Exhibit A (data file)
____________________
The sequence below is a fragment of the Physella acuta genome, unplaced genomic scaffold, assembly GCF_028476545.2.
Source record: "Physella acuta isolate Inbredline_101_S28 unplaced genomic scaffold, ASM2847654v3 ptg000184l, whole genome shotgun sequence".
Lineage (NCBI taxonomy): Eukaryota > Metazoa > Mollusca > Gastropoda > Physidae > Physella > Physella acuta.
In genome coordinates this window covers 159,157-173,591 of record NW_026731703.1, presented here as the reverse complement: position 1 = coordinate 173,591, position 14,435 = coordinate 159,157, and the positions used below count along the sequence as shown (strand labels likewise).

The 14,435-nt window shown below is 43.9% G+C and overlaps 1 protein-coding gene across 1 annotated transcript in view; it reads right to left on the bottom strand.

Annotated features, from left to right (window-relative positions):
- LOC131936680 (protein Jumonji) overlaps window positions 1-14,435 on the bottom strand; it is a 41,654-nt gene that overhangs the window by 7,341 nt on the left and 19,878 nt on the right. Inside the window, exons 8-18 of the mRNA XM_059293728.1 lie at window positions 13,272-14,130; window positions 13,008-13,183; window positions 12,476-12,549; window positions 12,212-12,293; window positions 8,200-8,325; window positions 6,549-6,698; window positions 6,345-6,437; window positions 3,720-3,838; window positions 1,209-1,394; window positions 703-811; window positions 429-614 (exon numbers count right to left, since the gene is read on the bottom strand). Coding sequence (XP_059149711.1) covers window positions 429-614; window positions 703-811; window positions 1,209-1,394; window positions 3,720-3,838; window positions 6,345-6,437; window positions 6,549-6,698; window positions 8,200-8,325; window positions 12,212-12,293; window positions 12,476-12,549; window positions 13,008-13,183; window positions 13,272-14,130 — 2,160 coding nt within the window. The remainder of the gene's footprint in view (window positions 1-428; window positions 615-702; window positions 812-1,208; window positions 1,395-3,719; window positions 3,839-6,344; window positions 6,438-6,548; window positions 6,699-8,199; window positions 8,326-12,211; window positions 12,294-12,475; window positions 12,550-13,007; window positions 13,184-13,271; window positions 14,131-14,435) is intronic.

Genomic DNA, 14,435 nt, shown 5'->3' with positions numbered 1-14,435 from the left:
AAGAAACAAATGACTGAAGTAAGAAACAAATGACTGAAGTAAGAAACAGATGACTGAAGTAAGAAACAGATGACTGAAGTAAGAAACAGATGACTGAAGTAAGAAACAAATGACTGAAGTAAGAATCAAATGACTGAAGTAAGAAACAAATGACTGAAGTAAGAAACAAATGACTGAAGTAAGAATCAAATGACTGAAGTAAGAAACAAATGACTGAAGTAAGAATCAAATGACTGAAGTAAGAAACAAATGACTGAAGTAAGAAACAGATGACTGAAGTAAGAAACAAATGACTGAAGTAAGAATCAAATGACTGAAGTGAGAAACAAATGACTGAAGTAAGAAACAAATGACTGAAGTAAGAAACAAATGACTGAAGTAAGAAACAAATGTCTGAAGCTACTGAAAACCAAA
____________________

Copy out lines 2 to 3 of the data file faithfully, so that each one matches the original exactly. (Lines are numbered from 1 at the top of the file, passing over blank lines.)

Source record: "Physella acuta isolate Inbredline_101_S28 unplaced genomic scaffold, ASM2847654v3 ptg000184l, whole genome shotgun sequence".
Lineage (NCBI taxonomy): Eukaryota > Metazoa > Mollusca > Gastropoda > Physidae > Physella > Physella acuta.